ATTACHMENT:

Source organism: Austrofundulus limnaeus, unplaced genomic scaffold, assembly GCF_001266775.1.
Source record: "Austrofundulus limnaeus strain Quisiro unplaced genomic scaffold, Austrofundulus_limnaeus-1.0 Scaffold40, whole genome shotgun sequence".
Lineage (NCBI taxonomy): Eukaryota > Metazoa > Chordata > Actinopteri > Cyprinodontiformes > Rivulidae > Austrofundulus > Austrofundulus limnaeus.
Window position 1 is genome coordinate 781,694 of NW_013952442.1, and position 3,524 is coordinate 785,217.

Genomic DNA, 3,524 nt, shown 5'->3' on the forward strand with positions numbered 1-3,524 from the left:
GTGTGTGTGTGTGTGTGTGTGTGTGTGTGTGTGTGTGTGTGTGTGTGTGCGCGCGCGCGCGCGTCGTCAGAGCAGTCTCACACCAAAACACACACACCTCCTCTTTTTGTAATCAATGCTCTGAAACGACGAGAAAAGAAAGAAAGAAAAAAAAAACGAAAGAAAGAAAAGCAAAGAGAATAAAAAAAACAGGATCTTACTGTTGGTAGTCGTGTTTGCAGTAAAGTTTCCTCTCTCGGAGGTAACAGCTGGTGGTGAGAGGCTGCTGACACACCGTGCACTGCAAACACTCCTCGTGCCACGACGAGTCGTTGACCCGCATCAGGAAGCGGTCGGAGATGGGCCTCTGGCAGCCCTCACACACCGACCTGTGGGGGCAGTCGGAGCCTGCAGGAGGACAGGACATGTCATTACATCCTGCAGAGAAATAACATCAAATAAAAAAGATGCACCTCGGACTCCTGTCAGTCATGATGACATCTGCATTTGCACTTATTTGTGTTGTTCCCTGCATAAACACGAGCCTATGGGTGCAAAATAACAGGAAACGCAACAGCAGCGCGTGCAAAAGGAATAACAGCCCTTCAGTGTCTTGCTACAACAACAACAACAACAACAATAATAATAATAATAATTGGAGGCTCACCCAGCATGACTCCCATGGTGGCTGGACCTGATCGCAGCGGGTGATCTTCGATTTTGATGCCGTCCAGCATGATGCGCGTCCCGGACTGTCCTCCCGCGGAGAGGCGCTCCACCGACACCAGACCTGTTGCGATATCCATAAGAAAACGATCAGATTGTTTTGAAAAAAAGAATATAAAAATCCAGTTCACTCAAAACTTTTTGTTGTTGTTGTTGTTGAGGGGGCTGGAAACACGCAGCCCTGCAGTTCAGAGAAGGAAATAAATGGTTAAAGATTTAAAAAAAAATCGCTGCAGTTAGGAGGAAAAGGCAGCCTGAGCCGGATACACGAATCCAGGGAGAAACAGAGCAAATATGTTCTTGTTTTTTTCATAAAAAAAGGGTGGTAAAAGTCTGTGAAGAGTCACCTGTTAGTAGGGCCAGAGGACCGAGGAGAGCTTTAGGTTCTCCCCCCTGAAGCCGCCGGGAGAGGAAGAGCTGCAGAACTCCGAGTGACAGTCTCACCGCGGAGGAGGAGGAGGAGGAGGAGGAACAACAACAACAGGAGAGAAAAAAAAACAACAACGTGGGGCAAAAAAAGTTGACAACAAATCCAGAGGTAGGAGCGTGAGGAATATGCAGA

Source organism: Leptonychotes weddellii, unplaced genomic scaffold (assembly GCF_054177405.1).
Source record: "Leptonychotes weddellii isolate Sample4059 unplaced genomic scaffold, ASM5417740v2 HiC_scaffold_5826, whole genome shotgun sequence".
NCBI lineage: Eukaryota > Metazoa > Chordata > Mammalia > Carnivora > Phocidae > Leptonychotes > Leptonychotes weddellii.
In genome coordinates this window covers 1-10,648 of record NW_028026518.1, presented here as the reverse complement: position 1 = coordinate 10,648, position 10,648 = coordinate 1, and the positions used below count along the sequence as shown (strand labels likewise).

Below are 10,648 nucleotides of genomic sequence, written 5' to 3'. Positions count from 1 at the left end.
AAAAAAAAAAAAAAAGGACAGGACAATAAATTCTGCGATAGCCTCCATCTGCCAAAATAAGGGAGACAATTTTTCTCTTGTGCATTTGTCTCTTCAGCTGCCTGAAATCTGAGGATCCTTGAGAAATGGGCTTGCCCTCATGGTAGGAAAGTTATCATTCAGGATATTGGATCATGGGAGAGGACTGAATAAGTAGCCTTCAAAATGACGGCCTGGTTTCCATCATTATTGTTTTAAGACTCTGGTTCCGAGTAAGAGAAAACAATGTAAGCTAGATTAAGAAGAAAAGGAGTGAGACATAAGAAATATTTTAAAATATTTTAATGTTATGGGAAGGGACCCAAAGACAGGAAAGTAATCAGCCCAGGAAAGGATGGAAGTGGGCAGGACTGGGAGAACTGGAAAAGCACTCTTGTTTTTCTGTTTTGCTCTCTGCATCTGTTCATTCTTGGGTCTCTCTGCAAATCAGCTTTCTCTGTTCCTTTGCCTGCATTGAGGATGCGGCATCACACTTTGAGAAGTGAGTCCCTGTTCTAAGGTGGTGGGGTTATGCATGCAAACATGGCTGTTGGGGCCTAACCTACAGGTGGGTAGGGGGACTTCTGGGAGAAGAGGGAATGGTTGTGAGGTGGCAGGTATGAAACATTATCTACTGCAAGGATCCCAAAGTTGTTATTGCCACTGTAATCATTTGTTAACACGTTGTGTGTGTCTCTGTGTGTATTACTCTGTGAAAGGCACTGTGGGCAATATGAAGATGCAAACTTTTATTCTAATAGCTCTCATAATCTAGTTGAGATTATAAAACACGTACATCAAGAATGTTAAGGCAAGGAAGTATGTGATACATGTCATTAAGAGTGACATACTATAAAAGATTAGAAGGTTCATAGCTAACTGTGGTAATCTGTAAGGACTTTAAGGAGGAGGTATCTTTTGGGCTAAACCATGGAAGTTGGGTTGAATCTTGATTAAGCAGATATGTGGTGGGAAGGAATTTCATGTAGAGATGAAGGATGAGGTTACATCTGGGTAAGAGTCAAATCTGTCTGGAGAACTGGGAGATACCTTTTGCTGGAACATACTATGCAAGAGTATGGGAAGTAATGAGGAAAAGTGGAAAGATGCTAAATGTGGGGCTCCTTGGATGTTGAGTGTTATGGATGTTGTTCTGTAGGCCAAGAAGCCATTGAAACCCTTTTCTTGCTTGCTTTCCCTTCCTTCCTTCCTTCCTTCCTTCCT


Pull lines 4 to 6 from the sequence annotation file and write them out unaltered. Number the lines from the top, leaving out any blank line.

Window position 1 is genome coordinate 781,694 of NW_013952442.1, and position 3,524 is coordinate 785,217.

Genomic DNA, 3,524 nt, shown 5'->3' on the forward strand with positions numbered 1-3,524 from the left:
GTGTGTGTGTGTGTGTGTGTGTGTGTGTGTGTGTGTGTGTGTGTGTGTGCGCGCGCGCGCGCGTCGTCAGAGCAGTCTCACACCAAAACACACACACCTCCTCTTTTTGTAATCAATGCTCTGAAACGACGAGAAAAGAAAGAAAGAAAAAAAAAACGAAAGAAAGAAAAGCAAAGAGAATAAAAAAAACAGGATCTTACTGTTGGTAGTCGTGTTTGCAGTAAAGTTTCCTCTCTCGGAGGTAACAGCTGGTGGTGAGAGGCTGCTGACACACCGTGCACTGCAAACACTCCTCGTGCCACGACGAGTCGTTGACCCGCATCAGGAAGCGGTCGGAGATGGGCCTCTGGCAGCCCTCACACACCGACCTGTGGGGGCAGTCGGAGCCTGCAGGAGGACAGGACATGTCATTACATCCTGCAGAGAAATAACATCAAATAAAAAAGATGCACCTCGGACTCCTGTCAGTCATGATGACATCTGCATTTGCACTTATTTGTGTTGTTCCCTGCATAAACACGAGCCTATGGGTGCAAAATAACAGGAAACGCAACAGCAGCGCGTGCAAAAGGAATAACAGCCCTTCAGTGTCTTGCTACAACAACAACAACAACAACAATAATAATAATAATAATTGGAGGCTCACCCAGCATGACTCCCATGGTGGCTGGACCTGATCGCAGCGGGTGATCTTCGATTTTGATGCCGTCCAGCATGATGCGCGTCCCGGACTGTCCTCCCGCGGAGAGGCGCTCCACCGACACCAGACCTGTTGCGATATCCATAAGAAAACGATCAGATTGTTTTGAAAAAAAGAATATAAAAATCCAGTTCACTCAAAACTTTTTGTTGTTGTTGTTGTTGAGGGGGCTGGAAACACGCAGCCCTGCAGTTCAGAGAAGGAAATAAATGGTTAAAGATTTAAAAAAAAATCGCTGCAGTTAGGAGGAAAAGGCAGCCTGAGCCGGATACACGAATCCAGGGAGAAACAGAGCAAATATGTTCTTGTTTTTTTCATAAAAAAAGGGTGGTAAAAGTCTGTGAAGAGTCACCTGTTAGTAGGGCCAGAGGACCGAGGAGAGCTTTAGGTTCTCCCCCCTGAAGCCGCCGGGAGAGGAAGAGCTGCAGAACTCCGAGTGACAGTCTCACCGCGGAGGAGGAGGAGGAGGAGGAGGAACAACAACAACAGGAGAGAAAAAAAAACAACAACGTGGGGCAAAAAAAGTTGACAACAAATCCAGAGGTAGGAGCGTGAGGAATATGCAGA